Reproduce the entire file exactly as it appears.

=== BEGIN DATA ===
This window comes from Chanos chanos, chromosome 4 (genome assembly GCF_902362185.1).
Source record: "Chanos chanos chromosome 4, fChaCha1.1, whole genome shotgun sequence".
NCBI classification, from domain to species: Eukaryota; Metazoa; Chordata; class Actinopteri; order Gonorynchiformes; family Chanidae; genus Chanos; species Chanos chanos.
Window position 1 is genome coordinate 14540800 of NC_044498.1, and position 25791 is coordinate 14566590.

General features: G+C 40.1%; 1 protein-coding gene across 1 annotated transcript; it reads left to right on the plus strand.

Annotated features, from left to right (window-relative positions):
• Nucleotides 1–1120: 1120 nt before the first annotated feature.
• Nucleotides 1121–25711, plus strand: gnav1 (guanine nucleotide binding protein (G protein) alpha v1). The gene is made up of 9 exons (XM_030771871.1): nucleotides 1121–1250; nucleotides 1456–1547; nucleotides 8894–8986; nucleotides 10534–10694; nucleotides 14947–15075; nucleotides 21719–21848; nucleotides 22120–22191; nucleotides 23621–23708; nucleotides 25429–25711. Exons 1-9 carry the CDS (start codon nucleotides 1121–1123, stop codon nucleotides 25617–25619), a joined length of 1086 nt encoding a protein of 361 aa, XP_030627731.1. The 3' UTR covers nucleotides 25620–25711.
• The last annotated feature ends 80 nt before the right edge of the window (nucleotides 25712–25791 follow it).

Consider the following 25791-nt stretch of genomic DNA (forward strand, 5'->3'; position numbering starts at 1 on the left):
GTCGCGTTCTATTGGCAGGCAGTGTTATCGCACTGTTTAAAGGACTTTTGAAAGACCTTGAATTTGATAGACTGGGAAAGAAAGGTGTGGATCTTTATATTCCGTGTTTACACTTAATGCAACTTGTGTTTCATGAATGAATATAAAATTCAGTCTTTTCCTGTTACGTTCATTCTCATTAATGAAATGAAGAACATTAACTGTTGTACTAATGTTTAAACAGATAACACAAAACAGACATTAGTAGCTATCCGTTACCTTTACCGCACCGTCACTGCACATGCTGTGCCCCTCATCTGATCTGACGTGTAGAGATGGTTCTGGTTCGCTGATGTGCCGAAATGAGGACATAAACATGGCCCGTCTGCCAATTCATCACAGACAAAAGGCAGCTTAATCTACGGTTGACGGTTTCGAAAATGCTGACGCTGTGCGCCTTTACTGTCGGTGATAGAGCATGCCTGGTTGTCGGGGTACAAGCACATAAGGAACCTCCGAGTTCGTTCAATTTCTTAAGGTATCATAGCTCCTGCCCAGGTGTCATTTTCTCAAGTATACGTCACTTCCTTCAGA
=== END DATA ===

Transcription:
This window comes from Chanos chanos, chromosome 4 (genome assembly GCF_902362185.1).
Source record: "Chanos chanos chromosome 4, fChaCha1.1, whole genome shotgun sequence".
NCBI classification, from domain to species: Eukaryota; Metazoa; Chordata; class Actinopteri; order Gonorynchiformes; family Chanidae; genus Chanos; species Chanos chanos.
Window position 1 is genome coordinate 14540800 of NC_044498.1, and position 25791 is coordinate 14566590.

General features: G+C 40.1%; 1 protein-coding gene across 1 annotated transcript; it reads left to right on the plus strand.

Annotated features, from left to right (window-relative positions):
• Nucleotides 1–1120: 1120 nt before the first annotated feature.
• Nucleotides 1121–25711, plus strand: gnav1 (guanine nucleotide binding protein (G protein) alpha v1). The gene is made up of 9 exons (XM_030771871.1): nucleotides 1121–1250; nucleotides 1456–1547; nucleotides 8894–8986; nucleotides 10534–10694; nucleotides 14947–15075; nucleotides 21719–21848; nucleotides 22120–22191; nucleotides 23621–23708; nucleotides 25429–25711. Exons 1-9 carry the CDS (start codon nucleotides 1121–1123, stop codon nucleotides 25617–25619), a joined length of 1086 nt encoding a protein of 361 aa, XP_030627731.1. The 3' UTR covers nucleotides 25620–25711.
• The last annotated feature ends 80 nt before the right edge of the window (nucleotides 25712–25791 follow it).

Consider the following 25791-nt stretch of genomic DNA (forward strand, 5'->3'; position numbering starts at 1 on the left):
GTCGCGTTCTATTGGCAGGCAGTGTTATCGCACTGTTTAAAGGACTTTTGAAAGACCTTGAATTTGATAGACTGGGAAAGAAAGGTGTGGATCTTTATATTCCGTGTTTACACTTAATGCAACTTGTGTTTCATGAATGAATATAAAATTCAGTCTTTTCCTGTTACGTTCATTCTCATTAATGAAATGAAGAACATTAACTGTTGTACTAATGTTTAAACAGATAACACAAAACAGACATTAGTAGCTATCCGTTACCTTTACCGCACCGTCACTGCACATGCTGTGCCCCTCATCTGATCTGACGTGTAGAGATGGTTCTGGTTCGCTGATGTGCCGAAATGAGGACATAAACATGGCCCGTCTGCCAATTCATCACAGACAAAAGGCAGCTTAATCTACGGTTGACGGTTTCGAAAATGCTGACGCTGTGCGCCTTTACTGTCGGTGATAGAGCATGCCTGGTTGTCGGGGTACAAGCACATAAGGAACCTCCGAGTTCGTTCAATTTCTTAAGGTATCATAGCTCCTGCCCAGGTGTCATTTTCTCAAGTATACGTCACTTCCTTCAGA